When stating the properties of integrals, why do we require their respective functions to be bounded in addition to being integrable?

When I learned about the properties of integrals, as the one below, for instance, I noticed the preamble of the theorem requires the respective functions to be both bounded and integrable.

If $$f$$ and $$g$$ are bounded, integrable functions on $$[a, b]$$, then so is $$f + g$$ and

$$\int_a^b (f(x) + g(x)) dx = \int_a^b f(x) dx + \int_a^b g(x) dx$$

My question is why do the functions have to be bounded? Isn't it enough for them to be integrable? I have not completed my Calculus course yet, so there are certain concepts I don't know about yet, like improper integrals.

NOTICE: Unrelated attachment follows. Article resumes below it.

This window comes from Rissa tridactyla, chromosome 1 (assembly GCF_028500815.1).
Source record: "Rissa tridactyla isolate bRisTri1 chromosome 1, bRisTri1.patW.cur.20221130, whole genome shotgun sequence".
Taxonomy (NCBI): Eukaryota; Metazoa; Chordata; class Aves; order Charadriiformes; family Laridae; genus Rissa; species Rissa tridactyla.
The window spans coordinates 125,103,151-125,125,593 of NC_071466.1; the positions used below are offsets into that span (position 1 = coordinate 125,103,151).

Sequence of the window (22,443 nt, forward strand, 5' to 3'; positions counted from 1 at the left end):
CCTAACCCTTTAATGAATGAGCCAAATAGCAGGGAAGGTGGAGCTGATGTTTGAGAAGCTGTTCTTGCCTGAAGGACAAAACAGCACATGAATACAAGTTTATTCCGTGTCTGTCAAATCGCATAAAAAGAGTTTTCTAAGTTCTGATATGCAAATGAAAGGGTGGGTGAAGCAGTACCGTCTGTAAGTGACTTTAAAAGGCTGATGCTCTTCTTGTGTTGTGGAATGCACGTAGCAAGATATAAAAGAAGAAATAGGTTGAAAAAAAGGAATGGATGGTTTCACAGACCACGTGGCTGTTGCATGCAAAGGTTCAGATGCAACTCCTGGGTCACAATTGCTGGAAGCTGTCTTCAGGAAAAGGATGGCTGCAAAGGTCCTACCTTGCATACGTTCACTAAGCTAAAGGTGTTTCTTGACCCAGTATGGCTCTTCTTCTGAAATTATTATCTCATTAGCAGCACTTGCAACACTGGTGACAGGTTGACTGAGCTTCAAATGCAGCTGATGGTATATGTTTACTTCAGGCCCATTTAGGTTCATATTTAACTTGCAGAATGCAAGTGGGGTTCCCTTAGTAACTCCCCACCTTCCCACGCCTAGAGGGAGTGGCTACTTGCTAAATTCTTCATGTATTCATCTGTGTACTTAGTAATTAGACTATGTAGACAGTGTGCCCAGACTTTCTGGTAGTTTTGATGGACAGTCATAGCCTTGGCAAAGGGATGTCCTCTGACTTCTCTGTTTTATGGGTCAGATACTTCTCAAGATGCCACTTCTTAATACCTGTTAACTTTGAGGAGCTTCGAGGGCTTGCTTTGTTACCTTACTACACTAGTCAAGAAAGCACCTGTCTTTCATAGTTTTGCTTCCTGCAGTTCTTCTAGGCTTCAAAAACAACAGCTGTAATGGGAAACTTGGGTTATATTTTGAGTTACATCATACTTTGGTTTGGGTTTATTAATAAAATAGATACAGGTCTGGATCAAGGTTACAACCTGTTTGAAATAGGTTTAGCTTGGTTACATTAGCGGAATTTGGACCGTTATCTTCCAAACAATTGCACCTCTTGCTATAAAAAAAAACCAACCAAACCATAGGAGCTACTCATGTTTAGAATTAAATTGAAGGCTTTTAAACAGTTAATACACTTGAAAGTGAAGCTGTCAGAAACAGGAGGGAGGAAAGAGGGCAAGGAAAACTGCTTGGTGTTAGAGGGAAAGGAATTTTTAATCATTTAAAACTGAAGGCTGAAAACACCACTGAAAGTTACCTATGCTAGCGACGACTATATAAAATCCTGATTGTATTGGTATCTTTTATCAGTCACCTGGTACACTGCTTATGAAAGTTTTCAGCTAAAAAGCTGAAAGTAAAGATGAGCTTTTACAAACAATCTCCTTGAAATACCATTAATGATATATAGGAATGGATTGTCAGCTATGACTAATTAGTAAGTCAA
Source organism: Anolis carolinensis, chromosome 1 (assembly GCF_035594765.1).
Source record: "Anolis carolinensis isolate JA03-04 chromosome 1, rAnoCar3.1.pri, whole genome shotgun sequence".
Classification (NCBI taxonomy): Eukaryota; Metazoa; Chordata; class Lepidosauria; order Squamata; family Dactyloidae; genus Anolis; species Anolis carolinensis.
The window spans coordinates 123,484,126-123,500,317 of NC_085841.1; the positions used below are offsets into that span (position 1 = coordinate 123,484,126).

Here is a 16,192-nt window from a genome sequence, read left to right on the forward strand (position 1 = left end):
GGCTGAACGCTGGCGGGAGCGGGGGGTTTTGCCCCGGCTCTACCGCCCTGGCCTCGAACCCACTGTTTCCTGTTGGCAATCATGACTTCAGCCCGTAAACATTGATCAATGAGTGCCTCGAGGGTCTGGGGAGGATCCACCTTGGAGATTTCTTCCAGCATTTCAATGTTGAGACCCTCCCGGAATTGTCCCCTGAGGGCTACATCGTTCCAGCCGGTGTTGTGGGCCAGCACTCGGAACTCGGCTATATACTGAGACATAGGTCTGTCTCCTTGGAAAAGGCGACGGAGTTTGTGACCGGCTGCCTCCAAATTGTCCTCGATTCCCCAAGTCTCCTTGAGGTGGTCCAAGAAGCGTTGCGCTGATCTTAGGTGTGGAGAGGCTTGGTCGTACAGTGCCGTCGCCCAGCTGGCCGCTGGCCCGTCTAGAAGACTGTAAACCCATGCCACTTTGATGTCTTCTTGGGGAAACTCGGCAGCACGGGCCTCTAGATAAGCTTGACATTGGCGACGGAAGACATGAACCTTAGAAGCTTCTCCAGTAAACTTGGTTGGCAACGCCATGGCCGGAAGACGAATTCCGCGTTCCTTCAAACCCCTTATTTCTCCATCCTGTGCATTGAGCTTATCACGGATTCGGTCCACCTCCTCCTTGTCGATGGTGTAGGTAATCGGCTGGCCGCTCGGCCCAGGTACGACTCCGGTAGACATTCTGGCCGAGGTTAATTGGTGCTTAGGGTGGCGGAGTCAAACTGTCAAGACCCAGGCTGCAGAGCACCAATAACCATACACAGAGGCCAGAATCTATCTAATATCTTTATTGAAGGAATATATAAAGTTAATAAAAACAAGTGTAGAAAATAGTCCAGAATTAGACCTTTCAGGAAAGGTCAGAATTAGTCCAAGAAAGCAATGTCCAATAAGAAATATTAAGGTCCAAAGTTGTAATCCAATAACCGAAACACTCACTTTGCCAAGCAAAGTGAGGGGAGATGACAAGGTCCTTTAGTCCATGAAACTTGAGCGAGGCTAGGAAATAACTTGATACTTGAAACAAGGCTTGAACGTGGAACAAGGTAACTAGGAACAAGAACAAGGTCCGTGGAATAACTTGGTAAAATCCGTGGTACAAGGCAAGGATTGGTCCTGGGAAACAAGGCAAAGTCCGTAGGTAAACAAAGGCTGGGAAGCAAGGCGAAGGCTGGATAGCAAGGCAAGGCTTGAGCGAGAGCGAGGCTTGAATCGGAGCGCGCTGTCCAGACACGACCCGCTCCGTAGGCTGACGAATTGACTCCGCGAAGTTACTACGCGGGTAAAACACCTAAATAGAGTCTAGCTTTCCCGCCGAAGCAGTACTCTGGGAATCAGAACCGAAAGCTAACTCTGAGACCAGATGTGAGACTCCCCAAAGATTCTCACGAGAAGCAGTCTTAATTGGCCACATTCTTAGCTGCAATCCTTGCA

• If the function is integrable on $[a,b]$ then it must also be bounded by definition. See also this question. – Peter Foreman Jul 30 '19 at 21:37

The previous comment is correct: integrable functions are bounded by definition. I think the reason that the word "bounded" is emphasized here does indeed have to do with improper integrals. For example, if $$\int^{b}_{a} f(x) dx$$ converges to $$+ \infty$$ and $$\int^{b}_{a} g(x) dx$$ converges to $$- \infty$$, then their sum is equal to $$\infty - \infty$$, which is an indeterminate form.
• What would $\int_a^b [f(x) + g(x)]\, dx$ evaluate to in the example you gave? Would it evaluate to $0$? – Calculemus Aug 24 '19 at 14:56